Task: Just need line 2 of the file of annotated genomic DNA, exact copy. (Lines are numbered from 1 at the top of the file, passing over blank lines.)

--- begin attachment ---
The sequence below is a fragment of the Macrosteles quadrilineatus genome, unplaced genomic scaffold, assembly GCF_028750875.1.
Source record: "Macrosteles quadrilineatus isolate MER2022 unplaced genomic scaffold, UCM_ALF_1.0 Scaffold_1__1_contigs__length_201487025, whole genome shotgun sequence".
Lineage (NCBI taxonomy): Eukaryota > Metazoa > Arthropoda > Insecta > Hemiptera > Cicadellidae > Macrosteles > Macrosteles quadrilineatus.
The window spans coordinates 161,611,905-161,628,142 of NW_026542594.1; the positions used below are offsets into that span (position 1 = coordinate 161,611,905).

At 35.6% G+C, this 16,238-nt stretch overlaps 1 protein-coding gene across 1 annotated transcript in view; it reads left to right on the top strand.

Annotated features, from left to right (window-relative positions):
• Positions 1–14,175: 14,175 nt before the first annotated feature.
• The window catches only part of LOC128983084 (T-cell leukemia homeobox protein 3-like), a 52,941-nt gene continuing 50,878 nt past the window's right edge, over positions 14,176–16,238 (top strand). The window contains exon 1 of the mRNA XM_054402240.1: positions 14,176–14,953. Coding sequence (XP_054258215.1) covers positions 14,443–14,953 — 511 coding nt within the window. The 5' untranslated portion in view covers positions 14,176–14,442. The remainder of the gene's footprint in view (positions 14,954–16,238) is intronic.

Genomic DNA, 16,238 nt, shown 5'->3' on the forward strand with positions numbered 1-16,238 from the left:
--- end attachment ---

Source record: "Macrosteles quadrilineatus isolate MER2022 unplaced genomic scaffold, UCM_ALF_1.0 Scaffold_1__1_contigs__length_201487025, whole genome shotgun sequence".